Separatists reject Azeri ceasefire claim on Nagorno-Karabakh

At least 30 dead as Armenian-backed troops and Azerbaijan clash over disputed region

Azerbaijan’s defence ministry has announced a unilateral ceasefire against the separatist region of Nagorno-Karabakh, but the claim was promptly rejected by rebel forces.

Fighting in what has been a mostly dormant conflict for two decades flared up over the weekend with a boy and at least 30 troops killed on both sides. Each side blamed the other for Saturday’s escalation - the worst since the end of a full-scale war in 1994.

The defence ministry said, in response to pleas from international organisations, that it would be unilaterally “suspending a counter-offensive and response on the territories occupied by Armenia”.

Nagorno-Karabakh, a region within Azerbaijan, has been under the control of local ethnic Armenian forces and the Armenian military since a war ended in 1994 with no resolution of the region's status. The conflict is fuelled by long-simmering tensions between Christian Armenians and mostly Muslim Azeris.


Armenian forces also occupy several areas outside Nagorno-Karabakh proper. The sides are separated by a demilitarised buffer zone, but small clashes have broken out frequently.

Officials in the self-proclaimed republic of Nagorno-Karabakh promptly disputed the reports of Azerbaijan's unilateral ceasefire. David Babayan, spokesman for the Karabakh president, said that they had not seen any signs that fighting was suspended.

The defence ministry of Nagorno-Karabakh on Sunday also claimed to have restored control over a strategic area near the front line. It said Nagorno-Karabakh forces went on a counter-offensive around the village of Talish after Azeri forces shelled their positions just before dawn. Two Karabakh troops were reported injured.

It also said Azerbaijan was using rockets, artillery and armour against the region.

Earlier on Sunday, a spokesman for Azerbaijan’s defence ministry, Vagif Dargyakhly, said Azeri positions came under fire overnight and that civilian areas were hit.

On Saturday, Armenia said 18 soldiers were killed and Azerbaijan reported 12 dead.

Turkish president Recep Tayyip Erdogan vowed on Sunday to back ally Azerbaijan in the conflict, saying the flare-up could have been avoided if "fair and decisive steps" had been taken.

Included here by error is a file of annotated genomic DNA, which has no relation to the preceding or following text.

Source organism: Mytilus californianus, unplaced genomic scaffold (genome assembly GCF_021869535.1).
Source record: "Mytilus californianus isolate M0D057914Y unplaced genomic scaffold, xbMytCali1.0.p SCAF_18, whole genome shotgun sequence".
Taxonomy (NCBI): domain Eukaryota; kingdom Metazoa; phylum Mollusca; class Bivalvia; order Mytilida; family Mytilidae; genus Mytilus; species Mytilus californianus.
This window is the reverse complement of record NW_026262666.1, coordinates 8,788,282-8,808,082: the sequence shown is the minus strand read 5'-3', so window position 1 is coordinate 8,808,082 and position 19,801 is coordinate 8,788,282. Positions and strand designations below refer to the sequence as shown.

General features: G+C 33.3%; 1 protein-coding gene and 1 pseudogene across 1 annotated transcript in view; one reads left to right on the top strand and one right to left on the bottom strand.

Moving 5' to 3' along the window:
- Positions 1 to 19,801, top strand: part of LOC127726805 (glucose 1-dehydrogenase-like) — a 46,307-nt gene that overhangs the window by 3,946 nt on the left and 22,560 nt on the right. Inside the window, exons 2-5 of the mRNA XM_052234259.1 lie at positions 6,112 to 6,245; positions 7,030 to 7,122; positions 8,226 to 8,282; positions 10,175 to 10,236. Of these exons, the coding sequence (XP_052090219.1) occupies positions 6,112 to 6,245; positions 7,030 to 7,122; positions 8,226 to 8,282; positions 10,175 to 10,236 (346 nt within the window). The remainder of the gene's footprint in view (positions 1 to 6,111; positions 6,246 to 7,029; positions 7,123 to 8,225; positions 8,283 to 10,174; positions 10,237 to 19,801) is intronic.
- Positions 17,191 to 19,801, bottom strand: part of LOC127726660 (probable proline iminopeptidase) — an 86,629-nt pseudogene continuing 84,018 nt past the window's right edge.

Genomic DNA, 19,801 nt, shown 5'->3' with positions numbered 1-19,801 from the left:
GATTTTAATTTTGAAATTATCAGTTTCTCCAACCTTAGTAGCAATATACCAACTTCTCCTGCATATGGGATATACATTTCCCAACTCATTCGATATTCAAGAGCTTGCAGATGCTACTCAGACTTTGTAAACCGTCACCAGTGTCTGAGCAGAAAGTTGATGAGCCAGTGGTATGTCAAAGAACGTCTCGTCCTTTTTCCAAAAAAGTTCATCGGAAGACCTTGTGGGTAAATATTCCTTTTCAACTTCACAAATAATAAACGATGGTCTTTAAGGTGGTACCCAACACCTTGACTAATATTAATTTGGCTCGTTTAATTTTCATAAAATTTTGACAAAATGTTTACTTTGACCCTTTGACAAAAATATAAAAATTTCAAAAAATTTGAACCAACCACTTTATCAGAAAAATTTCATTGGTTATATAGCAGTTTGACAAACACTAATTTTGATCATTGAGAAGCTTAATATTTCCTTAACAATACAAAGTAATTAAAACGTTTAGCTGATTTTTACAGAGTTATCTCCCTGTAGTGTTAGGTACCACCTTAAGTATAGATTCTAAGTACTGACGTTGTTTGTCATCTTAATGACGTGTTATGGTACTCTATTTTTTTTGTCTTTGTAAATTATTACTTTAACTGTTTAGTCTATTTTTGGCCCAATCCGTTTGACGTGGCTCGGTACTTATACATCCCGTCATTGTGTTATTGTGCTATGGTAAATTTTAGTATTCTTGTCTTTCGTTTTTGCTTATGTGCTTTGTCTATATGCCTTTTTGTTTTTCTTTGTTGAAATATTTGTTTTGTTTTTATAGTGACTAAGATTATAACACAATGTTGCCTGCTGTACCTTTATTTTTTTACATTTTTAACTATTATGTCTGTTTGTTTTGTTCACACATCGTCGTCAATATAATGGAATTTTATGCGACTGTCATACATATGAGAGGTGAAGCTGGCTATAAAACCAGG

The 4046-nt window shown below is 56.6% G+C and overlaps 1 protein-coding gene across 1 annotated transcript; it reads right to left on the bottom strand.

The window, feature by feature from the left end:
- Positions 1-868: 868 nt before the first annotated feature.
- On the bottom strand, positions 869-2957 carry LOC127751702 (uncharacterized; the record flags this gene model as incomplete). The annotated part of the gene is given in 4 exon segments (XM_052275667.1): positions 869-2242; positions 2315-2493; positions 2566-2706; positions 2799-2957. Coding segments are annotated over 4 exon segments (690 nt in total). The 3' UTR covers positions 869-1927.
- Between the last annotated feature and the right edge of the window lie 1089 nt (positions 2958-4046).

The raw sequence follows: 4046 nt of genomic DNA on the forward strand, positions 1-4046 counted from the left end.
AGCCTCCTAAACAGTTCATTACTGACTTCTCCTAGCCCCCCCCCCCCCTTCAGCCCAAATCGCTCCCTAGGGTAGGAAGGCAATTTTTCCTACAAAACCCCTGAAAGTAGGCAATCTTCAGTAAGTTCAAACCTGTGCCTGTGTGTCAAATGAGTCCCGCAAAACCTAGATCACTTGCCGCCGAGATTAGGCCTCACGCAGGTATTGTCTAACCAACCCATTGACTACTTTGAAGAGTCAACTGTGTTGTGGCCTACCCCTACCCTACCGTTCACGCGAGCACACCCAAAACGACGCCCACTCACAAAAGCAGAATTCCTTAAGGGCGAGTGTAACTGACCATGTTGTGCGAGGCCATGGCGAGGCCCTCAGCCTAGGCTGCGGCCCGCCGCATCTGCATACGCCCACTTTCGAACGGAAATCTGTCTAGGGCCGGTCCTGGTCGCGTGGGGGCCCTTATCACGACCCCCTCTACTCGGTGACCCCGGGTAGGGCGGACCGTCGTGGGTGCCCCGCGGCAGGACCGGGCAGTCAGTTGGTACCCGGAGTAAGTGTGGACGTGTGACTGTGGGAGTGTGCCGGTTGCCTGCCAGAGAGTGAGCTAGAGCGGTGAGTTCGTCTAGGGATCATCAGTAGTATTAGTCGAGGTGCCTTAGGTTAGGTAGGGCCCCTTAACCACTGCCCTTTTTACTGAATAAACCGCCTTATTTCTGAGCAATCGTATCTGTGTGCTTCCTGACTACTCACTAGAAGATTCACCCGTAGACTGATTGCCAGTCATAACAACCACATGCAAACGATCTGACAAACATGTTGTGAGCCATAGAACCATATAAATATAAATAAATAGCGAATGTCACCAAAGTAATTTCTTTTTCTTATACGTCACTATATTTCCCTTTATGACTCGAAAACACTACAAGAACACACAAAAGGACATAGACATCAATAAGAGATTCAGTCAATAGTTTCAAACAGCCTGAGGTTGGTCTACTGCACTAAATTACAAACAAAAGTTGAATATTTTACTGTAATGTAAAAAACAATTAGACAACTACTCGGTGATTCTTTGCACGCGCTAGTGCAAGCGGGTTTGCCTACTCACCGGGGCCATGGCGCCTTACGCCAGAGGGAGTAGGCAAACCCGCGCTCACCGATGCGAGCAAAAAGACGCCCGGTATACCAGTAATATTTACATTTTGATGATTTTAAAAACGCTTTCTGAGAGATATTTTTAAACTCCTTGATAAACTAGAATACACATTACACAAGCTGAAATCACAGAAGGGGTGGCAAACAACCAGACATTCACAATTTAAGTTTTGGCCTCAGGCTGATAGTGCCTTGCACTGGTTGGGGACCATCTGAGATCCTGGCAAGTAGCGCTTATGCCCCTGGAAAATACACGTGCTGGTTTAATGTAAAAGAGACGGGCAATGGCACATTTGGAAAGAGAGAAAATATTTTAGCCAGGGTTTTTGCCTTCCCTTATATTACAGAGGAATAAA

“We pray our Azerbaijani brothers will prevail in these clashes with the least casualties,” he said.

The unresolved conflict has been an economic blow to Armenia because Turkey has closed its border with Armenia.

Azerbaijan's ambassador to Moscow earlier said Baku was willing to discuss a compromise with Yerevan once Armenian troops ended an occupation of what he said was 21 per cent of his country's territory.

"For 22 years there have been attempts for a peaceful resolution to this conflict. How many are possible? We are ready for a peaceful resolution to this issue, but if the peaceful route is not chosen, then we will take the military route," ambassador Polad Bulbuloglu told the Govorit Moscow radio station.

Criss-crossed with pipelines and sandwiched between the Caspian and Black seas, stability in the southern Caucasus is a major strategic objective for Azerbaijan and other large oil and gas producers in the region.

World top oil producer Russia - which maintains a garrison of troops, jets and attack helicopters in northern Armenia - has been a key mediator in the Nagorno-Karabakh conflict and moved on Saturday to suppress the renewed violence.

Russian president Vladimir Putin urged the warring sides to immediately observe the ceasefire while Russia's foreign and defence ministers talked by phone with their Armenian and Azeri counterparts.

The Azeri presidential press service said Turkey, the other major power along with Russia in the region, had voiced support for Baku’s actions, Russia’s RIA news agency reported.

The United Nations said it was concerned about the reported use of heavy weapons in the conflict and civilian casualties.

“The secretary-general urges all relevant parties to put an immediate end to the fighting, fully respect the ceasefire agreement and take urgent steps to de-escalate the situation,” a UN spokesman said in a statement late on Saturday.